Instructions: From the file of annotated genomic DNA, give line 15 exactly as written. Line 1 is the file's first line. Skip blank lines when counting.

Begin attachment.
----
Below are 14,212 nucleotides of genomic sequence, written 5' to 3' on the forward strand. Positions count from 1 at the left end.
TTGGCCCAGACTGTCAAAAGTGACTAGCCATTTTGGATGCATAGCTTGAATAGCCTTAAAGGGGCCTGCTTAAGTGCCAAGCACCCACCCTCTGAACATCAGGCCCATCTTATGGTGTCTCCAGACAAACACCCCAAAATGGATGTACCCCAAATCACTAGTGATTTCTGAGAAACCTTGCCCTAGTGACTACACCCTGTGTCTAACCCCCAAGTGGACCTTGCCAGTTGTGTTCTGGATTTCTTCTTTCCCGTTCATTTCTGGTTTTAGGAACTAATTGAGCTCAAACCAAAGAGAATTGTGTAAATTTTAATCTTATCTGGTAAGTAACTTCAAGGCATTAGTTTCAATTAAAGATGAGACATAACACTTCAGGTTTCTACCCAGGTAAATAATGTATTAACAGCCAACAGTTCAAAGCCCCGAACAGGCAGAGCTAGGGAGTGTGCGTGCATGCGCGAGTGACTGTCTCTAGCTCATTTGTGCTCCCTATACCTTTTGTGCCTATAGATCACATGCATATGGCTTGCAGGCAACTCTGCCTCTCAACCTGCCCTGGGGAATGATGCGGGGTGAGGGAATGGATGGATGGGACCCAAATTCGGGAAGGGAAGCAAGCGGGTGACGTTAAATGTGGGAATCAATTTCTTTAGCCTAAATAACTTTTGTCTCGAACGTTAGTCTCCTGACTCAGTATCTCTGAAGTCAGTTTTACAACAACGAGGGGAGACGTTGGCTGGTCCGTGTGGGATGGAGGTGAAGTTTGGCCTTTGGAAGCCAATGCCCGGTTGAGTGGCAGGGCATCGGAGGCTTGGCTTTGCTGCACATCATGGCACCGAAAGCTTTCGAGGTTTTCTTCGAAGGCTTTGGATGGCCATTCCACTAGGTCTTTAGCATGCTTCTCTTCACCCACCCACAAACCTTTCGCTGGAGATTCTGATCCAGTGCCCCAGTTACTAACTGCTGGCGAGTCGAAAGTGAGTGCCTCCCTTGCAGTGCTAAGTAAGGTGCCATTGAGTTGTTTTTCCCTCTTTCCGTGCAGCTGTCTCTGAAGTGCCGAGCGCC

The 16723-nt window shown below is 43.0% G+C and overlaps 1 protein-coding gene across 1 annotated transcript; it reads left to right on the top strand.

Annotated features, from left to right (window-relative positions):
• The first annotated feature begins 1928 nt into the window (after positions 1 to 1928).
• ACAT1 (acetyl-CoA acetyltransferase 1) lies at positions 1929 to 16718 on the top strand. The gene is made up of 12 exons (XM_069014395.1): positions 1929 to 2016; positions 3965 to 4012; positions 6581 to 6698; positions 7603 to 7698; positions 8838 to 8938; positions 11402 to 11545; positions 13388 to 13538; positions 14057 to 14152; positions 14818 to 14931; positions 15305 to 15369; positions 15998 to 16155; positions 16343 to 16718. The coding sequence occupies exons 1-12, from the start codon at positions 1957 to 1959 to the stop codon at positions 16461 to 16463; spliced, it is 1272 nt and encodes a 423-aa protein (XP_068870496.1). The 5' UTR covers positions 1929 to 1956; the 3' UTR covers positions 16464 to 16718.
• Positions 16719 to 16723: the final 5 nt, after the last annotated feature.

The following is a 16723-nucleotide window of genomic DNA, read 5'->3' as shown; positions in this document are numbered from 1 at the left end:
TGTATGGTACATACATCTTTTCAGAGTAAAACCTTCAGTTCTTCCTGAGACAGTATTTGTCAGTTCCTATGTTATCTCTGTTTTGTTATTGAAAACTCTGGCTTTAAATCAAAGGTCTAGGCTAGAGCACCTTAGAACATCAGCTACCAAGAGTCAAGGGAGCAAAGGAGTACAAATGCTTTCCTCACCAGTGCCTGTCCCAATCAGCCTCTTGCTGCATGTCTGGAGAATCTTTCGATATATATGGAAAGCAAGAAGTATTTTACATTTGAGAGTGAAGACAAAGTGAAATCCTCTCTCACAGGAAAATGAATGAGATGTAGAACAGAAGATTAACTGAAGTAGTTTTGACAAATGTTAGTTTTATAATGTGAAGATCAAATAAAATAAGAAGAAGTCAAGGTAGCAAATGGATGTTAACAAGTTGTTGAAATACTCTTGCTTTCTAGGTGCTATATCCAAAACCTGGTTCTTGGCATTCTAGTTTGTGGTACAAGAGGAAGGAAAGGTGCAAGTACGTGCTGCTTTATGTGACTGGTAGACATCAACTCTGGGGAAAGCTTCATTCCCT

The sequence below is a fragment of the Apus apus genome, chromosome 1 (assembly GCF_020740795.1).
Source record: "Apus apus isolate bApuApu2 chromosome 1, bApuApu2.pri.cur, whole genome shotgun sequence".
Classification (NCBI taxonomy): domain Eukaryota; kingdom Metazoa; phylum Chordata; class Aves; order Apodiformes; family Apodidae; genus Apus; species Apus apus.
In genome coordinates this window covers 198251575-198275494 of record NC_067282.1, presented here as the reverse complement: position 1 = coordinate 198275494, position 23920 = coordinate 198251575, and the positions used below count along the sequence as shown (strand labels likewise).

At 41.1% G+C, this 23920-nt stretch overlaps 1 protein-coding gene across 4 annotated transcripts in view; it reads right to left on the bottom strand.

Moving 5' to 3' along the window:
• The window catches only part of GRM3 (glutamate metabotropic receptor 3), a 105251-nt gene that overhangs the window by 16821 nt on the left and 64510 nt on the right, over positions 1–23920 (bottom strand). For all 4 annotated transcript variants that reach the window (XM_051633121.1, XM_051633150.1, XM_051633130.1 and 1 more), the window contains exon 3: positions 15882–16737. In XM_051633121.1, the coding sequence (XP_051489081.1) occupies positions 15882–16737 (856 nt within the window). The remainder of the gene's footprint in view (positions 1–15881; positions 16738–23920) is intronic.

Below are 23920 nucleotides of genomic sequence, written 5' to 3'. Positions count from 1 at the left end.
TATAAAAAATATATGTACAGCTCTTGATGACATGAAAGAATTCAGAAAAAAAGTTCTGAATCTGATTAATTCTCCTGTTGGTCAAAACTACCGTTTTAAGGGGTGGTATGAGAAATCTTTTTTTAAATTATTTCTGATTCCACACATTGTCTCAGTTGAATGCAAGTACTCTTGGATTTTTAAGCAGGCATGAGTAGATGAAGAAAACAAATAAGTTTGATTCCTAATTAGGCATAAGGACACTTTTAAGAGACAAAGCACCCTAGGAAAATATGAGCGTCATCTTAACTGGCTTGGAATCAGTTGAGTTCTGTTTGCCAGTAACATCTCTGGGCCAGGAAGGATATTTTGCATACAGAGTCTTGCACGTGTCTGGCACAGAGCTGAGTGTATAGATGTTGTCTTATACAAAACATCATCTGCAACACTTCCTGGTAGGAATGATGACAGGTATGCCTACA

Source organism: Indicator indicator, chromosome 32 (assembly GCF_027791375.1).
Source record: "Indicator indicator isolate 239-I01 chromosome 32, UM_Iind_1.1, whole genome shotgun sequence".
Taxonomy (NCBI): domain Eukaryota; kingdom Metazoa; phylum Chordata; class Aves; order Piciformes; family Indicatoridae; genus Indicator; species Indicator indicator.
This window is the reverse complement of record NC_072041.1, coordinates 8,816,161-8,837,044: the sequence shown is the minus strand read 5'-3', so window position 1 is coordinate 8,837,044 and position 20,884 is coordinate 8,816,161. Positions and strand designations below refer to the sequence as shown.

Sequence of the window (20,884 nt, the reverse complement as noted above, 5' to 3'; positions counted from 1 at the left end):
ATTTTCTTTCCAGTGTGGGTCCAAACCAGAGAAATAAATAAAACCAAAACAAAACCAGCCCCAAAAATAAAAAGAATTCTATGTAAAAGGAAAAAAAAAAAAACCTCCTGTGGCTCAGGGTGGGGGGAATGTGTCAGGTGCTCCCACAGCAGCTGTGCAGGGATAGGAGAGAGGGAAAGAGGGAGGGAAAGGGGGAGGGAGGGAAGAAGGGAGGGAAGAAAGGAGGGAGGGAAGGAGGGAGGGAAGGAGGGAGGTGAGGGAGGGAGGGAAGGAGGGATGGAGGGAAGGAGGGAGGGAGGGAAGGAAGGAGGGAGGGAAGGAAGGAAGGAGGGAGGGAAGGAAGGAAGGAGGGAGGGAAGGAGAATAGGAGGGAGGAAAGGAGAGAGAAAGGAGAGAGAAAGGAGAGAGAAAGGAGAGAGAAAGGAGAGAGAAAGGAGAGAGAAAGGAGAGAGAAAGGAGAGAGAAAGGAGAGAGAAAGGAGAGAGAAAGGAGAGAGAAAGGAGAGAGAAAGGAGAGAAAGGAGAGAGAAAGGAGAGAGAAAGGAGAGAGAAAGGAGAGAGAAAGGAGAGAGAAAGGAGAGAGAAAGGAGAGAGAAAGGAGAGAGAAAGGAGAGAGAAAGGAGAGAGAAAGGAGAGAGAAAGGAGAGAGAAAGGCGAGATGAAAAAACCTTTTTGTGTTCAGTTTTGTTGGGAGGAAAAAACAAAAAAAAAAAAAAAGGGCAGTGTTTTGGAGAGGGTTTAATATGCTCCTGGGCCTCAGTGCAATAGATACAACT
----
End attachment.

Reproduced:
Moving 5' to 3' along the window: